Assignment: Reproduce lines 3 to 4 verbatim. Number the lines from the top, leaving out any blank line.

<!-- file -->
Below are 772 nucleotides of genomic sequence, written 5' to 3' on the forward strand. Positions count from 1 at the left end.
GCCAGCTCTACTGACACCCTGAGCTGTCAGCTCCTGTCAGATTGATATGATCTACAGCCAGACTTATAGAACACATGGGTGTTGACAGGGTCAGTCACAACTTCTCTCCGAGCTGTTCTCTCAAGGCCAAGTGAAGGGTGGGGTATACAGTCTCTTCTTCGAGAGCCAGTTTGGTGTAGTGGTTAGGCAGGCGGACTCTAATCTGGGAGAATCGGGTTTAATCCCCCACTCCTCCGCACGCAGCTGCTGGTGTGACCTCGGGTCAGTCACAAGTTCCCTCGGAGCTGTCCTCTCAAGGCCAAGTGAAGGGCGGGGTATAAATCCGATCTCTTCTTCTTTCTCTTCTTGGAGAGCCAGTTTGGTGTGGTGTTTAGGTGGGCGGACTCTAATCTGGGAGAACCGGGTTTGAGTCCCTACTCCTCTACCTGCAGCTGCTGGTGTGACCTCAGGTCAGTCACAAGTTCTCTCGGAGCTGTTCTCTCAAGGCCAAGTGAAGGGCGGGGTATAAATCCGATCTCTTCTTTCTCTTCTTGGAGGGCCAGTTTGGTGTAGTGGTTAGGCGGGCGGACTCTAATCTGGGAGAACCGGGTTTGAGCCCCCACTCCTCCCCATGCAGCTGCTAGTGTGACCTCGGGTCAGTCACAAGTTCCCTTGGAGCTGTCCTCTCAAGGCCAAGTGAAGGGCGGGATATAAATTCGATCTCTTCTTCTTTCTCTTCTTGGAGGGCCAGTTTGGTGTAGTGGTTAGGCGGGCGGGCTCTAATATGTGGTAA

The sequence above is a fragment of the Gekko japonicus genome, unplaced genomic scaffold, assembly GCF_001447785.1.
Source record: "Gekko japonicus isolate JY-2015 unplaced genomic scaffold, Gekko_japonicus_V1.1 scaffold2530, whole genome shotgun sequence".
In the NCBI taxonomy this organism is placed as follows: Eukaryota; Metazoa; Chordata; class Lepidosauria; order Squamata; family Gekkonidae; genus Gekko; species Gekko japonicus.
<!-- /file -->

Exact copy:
The sequence above is a fragment of the Gekko japonicus genome, unplaced genomic scaffold, assembly GCF_001447785.1.
Source record: "Gekko japonicus isolate JY-2015 unplaced genomic scaffold, Gekko_japonicus_V1.1 scaffold2530, whole genome shotgun sequence".